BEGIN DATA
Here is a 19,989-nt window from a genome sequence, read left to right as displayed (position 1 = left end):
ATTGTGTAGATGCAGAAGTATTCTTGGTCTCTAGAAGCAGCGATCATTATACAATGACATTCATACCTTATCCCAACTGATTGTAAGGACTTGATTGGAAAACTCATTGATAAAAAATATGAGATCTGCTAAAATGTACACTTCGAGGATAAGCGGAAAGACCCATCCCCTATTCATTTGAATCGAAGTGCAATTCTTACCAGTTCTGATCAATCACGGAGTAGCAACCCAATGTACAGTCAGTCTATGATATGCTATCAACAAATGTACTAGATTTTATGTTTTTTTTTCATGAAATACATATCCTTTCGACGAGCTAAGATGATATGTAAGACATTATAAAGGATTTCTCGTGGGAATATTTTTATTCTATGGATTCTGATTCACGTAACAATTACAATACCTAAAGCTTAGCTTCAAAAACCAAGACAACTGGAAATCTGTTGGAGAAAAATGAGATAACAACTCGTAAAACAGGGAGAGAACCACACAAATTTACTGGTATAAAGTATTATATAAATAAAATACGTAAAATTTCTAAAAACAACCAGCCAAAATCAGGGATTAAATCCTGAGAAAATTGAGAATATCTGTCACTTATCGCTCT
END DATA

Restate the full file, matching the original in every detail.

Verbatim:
Here is a 19,989-nt window from a genome sequence, read left to right as displayed (position 1 = left end):
ATTGTGTAGATGCAGAAGTATTCTTGGTCTCTAGAAGCAGCGATCATTATACAATGACATTCATACCTTATCCCAACTGATTGTAAGGACTTGATTGGAAAACTCATTGATAAAAAATATGAGATCTGCTAAAATGTACACTTCGAGGATAAGCGGAAAGACCCATCCCCTATTCATTTGAATCGAAGTGCAATTCTTACCAGTTCTGATCAATCACGGAGTAGCAACCCAATGTACAGTCAGTCTATGATATGCTATCAACAAATGTACTAGATTTTATGTTTTTTTTTCATGAAATACATATCCTTTCGACGAGCTAAGATGATATGTAAGACATTATAAAGGATTTCTCGTGGGAATATTTTTATTCTATGGATTCTGATTCACGTAACAATTACAATACCTAAAGCTTAGCTTCAAAAACCAAGACAACTGGAAATCTGTTGGAGAAAAATGAGATAACAACTCGTAAAACAGGGAGAGAACCACACAAATTTACTGGTATAAAGTATTATATAAATAAAATACGTAAAATTTCTAAAAACAACCAGCCAAAATCAGGGATTAAATCCTGAGAAAATTGAGAATATCTGTCACTTATCGCTCT